- Earned media.[...]Earned media [...] includes word-of-mouth that can be stimulated through viral and social media marketing and includes conversations in social networks, blogs and other communities. It’s useful to think of earned media as developed through different types of partners such as publishers, bloggers and other influencers including customer advocates. [...]
- Owned media. This is media owned by the brand. Online this includes a company’s own websites, blogs, mobile apps or their social presence on Facebook, Linked In or Twitter. [...]
Forrester's take on the subject:
The discussion about influence’s actual being has been ongoing since the social Web first began. As the infographic depicts, there are several theories influencing the professional conversation.
- The Tipping Point (2000) by Malcolm Gladwell: Movements are caused by three types of influencers: connectors, mavens (subject-matter experts) and salesmen. Examples: Old Spice Guy, Dell Listens.
- Six Degrees/Weak Ties (2003) by Duncan Watts: Data analysis shows influencers rarely start contagious movements; instead, average citizens provide the spark. Examples: Egyptian revolution, Tumblr – Digg events.
- One Percenters (2006) by Jackie Huba and Ben McConnell: It is the content creators amongst Internet communities that drive online conversations. Examples: Lady Gaga, Ford Fiesta.
- The Magic Middle (2006) by David Sifry: The middle tier of content creators and voices break stories, and discussing that trickles up into widespread contagious events. Examples: 2008 Obama election, Motrin Moms.
- The Groundswell (2008) by Charlene Li and Josh Bernoff: Movements start within communities, and leaders rise up out of the community and can have many roles including content creator, critic and collector. Examples: Haiti earthquake texting, Pepsi Refresh Project.
- Trust Agents (2009) by Chris Brogan and Julien Smith: Influencers are people who build online trust and relationships with communities that look to them for advice and direction. Examples: Gary Vaynerchuk’s Wine Library TV, Republican Party’s #FirePelosi campaign.
- Free Agents (2010) by Beth Kanter and Allison Fine: These trusted influencers are independent of traditional command and control organizations and crash into walls of storied culture. Examples: @BPGlobalPR, Robert Scoble at Microsoft’s Channel 8.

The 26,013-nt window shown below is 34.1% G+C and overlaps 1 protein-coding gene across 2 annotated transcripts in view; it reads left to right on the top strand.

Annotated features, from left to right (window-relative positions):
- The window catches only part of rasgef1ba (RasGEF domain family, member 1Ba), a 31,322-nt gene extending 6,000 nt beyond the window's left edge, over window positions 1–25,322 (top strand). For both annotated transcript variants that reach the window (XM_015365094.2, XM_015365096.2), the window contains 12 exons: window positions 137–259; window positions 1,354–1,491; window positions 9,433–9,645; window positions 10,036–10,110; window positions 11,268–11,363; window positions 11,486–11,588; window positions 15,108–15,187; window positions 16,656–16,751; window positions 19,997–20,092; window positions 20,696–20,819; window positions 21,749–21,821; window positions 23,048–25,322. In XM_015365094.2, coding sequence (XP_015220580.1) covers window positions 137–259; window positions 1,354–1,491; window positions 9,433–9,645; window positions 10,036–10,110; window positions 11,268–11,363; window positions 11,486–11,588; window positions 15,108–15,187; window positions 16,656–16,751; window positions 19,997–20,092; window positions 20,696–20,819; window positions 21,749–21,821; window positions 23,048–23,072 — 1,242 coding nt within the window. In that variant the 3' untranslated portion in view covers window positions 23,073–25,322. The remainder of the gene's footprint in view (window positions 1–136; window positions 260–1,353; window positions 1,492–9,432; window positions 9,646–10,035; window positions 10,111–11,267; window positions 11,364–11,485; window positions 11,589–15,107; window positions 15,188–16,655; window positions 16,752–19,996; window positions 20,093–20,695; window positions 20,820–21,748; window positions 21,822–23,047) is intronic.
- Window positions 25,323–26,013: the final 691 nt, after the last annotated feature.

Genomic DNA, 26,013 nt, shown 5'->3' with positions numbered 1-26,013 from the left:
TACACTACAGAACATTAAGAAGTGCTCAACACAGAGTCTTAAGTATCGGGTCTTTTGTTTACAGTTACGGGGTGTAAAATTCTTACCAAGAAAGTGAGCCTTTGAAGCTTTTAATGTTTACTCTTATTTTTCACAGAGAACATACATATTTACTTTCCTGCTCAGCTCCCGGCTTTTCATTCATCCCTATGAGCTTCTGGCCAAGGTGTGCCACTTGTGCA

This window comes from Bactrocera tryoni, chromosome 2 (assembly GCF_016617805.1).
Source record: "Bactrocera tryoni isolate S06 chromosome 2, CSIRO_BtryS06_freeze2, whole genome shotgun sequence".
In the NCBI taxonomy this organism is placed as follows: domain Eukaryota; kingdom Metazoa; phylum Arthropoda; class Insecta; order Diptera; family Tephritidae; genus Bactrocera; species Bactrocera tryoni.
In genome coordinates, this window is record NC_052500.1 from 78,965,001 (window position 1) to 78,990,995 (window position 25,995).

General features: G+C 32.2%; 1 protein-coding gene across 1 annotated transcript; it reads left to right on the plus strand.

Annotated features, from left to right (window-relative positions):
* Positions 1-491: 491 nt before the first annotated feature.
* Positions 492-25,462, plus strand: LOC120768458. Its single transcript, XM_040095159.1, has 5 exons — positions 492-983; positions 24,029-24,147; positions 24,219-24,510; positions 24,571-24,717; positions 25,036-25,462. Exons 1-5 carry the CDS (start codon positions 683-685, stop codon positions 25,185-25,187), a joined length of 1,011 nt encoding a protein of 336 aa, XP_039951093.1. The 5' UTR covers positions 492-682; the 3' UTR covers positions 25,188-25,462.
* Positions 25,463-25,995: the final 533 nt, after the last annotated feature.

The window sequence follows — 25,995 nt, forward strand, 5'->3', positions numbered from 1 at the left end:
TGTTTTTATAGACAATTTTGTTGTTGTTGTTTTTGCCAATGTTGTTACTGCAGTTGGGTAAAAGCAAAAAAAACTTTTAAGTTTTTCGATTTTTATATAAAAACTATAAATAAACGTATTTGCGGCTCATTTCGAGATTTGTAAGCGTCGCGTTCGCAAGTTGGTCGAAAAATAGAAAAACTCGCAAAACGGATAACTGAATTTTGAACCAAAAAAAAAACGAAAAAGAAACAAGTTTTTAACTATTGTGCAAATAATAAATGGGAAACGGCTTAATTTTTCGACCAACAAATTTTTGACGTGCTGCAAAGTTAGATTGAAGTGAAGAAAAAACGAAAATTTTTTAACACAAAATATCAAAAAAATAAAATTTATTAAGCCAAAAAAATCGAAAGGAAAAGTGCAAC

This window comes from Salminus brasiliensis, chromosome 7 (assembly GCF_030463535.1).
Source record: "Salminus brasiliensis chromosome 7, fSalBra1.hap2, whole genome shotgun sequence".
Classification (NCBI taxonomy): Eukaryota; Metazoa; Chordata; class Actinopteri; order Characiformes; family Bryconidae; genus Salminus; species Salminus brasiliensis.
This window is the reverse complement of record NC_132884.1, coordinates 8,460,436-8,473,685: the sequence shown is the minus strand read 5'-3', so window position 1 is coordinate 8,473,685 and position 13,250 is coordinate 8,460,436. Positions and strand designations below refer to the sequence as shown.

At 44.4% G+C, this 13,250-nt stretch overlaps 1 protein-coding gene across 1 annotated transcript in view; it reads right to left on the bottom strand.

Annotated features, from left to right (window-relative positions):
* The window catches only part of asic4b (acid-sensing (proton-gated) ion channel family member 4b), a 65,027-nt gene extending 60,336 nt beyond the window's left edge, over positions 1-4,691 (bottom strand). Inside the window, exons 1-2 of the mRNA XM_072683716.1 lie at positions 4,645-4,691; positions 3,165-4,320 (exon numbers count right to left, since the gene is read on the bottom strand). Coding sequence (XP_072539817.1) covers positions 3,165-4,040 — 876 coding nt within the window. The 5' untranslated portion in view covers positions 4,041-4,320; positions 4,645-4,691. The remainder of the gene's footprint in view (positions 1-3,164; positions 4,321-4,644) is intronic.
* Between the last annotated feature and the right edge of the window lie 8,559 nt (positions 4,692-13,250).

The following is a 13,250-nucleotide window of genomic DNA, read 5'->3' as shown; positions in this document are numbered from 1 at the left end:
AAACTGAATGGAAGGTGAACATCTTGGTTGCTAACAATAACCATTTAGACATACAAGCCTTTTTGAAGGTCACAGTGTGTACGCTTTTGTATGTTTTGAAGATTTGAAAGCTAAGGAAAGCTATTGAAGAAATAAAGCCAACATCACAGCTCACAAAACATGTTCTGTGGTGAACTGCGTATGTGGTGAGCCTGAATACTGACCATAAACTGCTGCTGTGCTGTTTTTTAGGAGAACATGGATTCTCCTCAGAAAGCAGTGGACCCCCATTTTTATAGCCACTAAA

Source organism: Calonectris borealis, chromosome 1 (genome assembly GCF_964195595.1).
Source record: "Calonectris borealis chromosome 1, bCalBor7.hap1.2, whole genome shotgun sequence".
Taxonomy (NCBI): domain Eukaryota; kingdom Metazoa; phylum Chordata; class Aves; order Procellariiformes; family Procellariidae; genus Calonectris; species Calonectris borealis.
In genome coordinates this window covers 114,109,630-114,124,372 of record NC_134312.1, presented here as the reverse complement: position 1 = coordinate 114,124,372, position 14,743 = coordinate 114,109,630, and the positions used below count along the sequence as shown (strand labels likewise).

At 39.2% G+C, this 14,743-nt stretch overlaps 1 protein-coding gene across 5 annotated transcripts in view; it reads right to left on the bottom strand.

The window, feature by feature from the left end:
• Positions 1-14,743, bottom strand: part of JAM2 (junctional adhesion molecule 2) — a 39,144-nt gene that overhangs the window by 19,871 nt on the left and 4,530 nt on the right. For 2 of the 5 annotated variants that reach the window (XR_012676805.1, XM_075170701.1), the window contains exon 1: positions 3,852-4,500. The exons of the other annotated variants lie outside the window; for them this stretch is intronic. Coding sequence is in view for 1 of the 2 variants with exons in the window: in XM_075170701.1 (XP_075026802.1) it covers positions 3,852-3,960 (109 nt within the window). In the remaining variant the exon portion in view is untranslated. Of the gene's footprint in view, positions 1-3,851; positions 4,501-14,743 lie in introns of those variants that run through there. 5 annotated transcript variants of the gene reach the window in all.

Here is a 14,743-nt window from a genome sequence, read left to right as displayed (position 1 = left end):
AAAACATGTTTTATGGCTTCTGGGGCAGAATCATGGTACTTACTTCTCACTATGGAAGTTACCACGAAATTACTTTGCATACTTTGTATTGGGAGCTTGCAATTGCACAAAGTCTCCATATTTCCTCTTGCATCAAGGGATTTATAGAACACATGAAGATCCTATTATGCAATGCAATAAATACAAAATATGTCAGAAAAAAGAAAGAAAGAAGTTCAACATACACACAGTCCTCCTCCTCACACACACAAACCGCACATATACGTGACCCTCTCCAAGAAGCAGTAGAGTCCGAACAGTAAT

- Leaderboards (2010-11): Influence can be quantified by online actions taken by a person’s community, including retweets, mentions, comments and more. Examples: Klout, Empire Avenue.
Nominally f-commerce describes the range of activities in which Facebook is used to assist in the buying and selling of products and services. In this sense f-commerce is a subset of social commerce – the use of social media, online media that supports social interaction and user contributions to assist in the buying and selling of products and services.
One of the f-commerce forms are f-stores: f-commerce where transactions take place on Facebook itself. Shoppers can purchase real goods with real currency wityout leaving Facebook.
Merchants partner with 8thBridge to create social shopping experiences for their customers inside Facebook and on their ecommerce sites. Customers are empowered to shop with merchants on their own terms in a shopping experience that is portable, personalized, and participatory.
North Social has been building innovative and impactful social media applications, promotions, and marketing campaigns for some of the most forward thinking brands on the planet since 2006.
Leading brands and retailers leverage ShopIgniter to promote new product announcements with exclusive offers.
Payvment is a Facebook storefront for ecommerce merchants. The Payvment app lets you import your ecommerce products directly to your Facebook Fan Page, which means that users can shop and complete the transaction right there on the site.
Zibaba, a preferred Facebook development company enabling retailers and affiliates to easily set up Facebook storefronts directly on their fan pages, is a complete eCommerce solution.
Based in New York, Italy, and the UK, Usablenet is a global leader in extending companies’ online brands to their customers, wherever they are: on mobile, on Facebook, at an in-store kiosk, on a tablet, and more
Moontoast helps musicians, artists, authors, athletes, and other affinity-based brands monetize their social networks in a way that builds fan loyalty, leads to incremental revenue opportunities, and increases per-sale profits.
Milyoni has created the leading f-commerce solution in the market with over 50 brands representing over 60 million fans. Milyoni's f-commerce solution Conversational Commerce rovides an online social shopping experience that operates completely within Facebook and an innovative suite of social merchandising tools to engage fans in conversations with implicit or explicit product promotions.